The late start, the last shuttle, and a bit of traffic, meant that we arrived at the start… after the race had started! And not even at the actual start! Traffic was backed up so they dropped us Part at the Halfway House barabout a mile back. I would have liked to see the huge mass of people at the start, but it worked out better since we didn’t really care about the race anyway and we were able to shoot through the empty start and catch up to the other riders without dropping the $45 on registration! We quickly passed the end of the race and were cruising Helicopter dropping a racer offalong with the endless crowd like nothing out of ordinary had happened. And it truly was an endless string of bikers. We never saw the beginning, and after we caught up we never saw end again either. Even stopping at a few bars we never saw the end. On the tops of hills we could look forward and back and the bikes just went on forever. It was quite the eclectic crowd of bikers, as well. There were costumed people, serious people, kids, tandem bikes, fat people… Rollerblades and a BMX bikeeven BMX bikes and rollerblades (for 50 miles!). We fit right in on our silly bikes: my wobbly town bike and Grahams grandpas’ bike, the kind Albert Hoffman probably rode that fateful day. There was even a guy who kept getting picked up and dropped off my a helicopter, riding his bike between (!). At the beginning of the race all the local kids stood on the sides yelling for candy, just like a parade. We didn’t know this and didn’t bring candy, but Graham had a great time giving them high-fives, the next best thing I think.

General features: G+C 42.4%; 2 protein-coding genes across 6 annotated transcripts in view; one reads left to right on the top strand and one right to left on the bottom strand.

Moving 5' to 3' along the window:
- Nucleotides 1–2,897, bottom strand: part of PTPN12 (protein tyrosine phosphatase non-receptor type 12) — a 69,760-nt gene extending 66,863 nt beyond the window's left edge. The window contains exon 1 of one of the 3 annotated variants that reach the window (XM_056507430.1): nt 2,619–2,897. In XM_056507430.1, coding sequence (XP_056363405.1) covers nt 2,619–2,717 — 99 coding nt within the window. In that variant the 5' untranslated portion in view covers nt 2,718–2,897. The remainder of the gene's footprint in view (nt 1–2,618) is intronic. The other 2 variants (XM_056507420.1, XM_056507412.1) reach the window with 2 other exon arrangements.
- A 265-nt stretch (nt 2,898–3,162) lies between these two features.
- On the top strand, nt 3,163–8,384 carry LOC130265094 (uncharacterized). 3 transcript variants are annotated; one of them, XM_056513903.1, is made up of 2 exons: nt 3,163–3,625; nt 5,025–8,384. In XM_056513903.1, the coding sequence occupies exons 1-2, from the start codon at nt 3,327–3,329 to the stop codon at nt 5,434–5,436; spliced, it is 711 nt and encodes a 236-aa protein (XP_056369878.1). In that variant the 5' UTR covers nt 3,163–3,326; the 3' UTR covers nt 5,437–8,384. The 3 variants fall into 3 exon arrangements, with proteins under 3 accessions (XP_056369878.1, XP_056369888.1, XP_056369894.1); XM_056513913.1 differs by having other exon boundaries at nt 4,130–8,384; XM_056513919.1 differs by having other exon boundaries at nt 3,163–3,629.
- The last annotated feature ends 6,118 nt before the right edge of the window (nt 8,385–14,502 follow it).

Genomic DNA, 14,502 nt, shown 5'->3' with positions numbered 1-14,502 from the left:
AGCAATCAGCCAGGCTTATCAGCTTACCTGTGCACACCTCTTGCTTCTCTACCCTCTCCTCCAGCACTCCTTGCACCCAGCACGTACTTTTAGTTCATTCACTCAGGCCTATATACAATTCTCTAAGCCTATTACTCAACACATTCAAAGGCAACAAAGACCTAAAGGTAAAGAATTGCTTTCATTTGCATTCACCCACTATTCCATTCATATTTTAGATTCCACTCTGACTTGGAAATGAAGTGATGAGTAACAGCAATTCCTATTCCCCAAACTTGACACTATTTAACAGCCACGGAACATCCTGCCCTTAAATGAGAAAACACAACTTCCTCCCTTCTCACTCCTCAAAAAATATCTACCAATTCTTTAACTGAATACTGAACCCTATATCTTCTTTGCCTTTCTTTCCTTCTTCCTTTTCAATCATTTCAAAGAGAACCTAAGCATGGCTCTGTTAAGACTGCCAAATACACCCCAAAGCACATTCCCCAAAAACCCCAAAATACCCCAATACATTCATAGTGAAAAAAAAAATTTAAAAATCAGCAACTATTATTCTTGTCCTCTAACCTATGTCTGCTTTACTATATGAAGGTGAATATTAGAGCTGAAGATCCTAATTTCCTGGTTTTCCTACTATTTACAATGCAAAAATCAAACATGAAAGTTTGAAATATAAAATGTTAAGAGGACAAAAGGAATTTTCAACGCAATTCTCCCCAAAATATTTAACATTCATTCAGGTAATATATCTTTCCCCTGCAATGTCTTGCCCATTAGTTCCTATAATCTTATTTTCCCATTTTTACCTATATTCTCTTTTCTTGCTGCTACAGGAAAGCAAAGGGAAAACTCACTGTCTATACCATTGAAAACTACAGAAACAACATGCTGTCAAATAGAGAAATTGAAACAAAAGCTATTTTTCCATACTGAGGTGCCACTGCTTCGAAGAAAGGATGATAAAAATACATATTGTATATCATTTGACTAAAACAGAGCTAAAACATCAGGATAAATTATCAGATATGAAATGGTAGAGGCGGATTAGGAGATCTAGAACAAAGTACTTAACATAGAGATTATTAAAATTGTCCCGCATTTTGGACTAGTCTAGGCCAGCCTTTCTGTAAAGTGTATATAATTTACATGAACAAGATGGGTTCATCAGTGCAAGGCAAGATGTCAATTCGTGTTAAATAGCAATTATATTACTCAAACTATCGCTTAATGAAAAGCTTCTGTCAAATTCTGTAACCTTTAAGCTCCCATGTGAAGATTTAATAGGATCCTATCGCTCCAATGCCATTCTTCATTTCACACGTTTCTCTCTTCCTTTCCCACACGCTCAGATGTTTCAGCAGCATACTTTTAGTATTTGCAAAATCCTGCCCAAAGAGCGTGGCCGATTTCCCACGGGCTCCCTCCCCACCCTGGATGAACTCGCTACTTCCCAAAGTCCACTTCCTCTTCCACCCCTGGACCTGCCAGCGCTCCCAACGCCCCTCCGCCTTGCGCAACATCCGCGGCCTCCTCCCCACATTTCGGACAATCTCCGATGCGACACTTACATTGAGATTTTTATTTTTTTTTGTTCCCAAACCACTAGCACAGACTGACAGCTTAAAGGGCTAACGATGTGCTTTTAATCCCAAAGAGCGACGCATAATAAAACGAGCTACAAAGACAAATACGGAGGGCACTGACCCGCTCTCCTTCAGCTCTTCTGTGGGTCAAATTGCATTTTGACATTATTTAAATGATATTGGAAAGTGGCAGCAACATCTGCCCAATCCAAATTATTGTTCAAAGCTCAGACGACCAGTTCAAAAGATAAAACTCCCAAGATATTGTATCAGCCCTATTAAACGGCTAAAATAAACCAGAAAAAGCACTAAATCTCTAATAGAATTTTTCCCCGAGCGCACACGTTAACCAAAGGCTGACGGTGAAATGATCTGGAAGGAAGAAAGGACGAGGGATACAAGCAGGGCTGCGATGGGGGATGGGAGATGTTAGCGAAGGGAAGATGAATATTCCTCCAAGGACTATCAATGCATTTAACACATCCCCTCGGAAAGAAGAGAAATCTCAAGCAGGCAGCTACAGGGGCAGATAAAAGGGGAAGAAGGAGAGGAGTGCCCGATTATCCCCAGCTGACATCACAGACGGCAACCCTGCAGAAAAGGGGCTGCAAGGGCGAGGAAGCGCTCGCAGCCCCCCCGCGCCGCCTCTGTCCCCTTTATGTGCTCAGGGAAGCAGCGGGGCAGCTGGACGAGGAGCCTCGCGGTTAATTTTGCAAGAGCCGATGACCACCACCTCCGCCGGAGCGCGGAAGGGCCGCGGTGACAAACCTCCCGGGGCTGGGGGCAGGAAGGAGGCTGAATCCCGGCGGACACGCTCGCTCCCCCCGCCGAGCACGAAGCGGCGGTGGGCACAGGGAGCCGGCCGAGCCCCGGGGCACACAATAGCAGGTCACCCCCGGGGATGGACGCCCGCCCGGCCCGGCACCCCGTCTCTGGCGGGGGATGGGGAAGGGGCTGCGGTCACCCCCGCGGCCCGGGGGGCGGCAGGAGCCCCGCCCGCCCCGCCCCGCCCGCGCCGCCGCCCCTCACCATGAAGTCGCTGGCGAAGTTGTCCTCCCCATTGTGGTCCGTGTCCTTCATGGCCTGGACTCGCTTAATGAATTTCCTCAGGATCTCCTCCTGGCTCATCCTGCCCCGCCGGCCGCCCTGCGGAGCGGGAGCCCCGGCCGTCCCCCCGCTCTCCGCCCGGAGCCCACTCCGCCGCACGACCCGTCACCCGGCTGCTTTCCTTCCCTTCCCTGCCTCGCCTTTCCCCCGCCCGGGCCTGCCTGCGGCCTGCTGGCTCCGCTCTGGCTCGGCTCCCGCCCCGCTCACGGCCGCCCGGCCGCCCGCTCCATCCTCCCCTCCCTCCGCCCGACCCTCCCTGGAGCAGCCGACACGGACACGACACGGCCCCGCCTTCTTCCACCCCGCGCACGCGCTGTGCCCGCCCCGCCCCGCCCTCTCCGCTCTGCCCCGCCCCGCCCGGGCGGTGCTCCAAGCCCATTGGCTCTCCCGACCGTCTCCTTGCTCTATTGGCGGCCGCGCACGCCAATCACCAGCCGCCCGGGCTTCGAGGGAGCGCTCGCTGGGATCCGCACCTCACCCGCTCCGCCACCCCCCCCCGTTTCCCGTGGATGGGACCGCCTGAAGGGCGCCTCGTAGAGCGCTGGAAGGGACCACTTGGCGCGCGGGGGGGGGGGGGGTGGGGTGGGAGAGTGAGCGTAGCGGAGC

Jesus ChristoFinally we finished. I don’t even remember how long it took us… 4 hours? A little more? We ducked out the side of the finish since we’d have felt quilty getting the souviener medals after not paying the entry fee, but we did cross the line. Drinking beer in the hot sun and riding our sub-par bikes made the 50 miles (and almost 2000′ of elevation gain) a bit of a job, and we crashed hard at the van. We’d heard good things about the post-race fiesta though, so we rallied and went to check it out. We stopped for some gut-busting Mexican seafood on the way, a communication Me at the last barbreakdown leading me to order what amounted to a meat-shake. I swear to god it was a meat-shake, check out the picture. We watched bikers continue to trickle through the finish line and I toughed some of the sea-shake down (and actually enjoyed the rest of my food, like the fish tacos), then we hit the fiesta hoping copious amounts of Tecate would ward off Monetzuma’s Revenge. Sadly the fiesta was a bust. We did enjoy some cheap beer and Graham bought a sweet Goddamn seafood meat-shakehammock, but no one was hanging around to party. We heard things had changed and the start in Rosarito was the place to be now. Eh. We decided we didn’t really want to get sloppy drunk and robbed in Mexico afterall and decided to quit drinking and make out way up to San Diego for the night. We have a Bozeman friend there and it was Saturday night so it seemed like the thing to do. Crossing through Tijuana at night (again, sigh), and smoking out the street vendors at the border with the van’s oil-burning exhaust, we eventually made it back to the U.S. of A. In my next entry I’ll cover my San Diego and Los Angeles adventures but that wraps up the Rosarito-Ensenada Mexican bike ride!

The finish in Ensenada!Graham honking his goddamn hornSunset in Ensenada


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One Response to “Rosarito-Ensenada Bike Race”

  1. [...] this past year I’ve been up North to Alaska (twice), and way down South to Mexico as well. The big trips I took would have been fun just as they were, but I really like the way [...]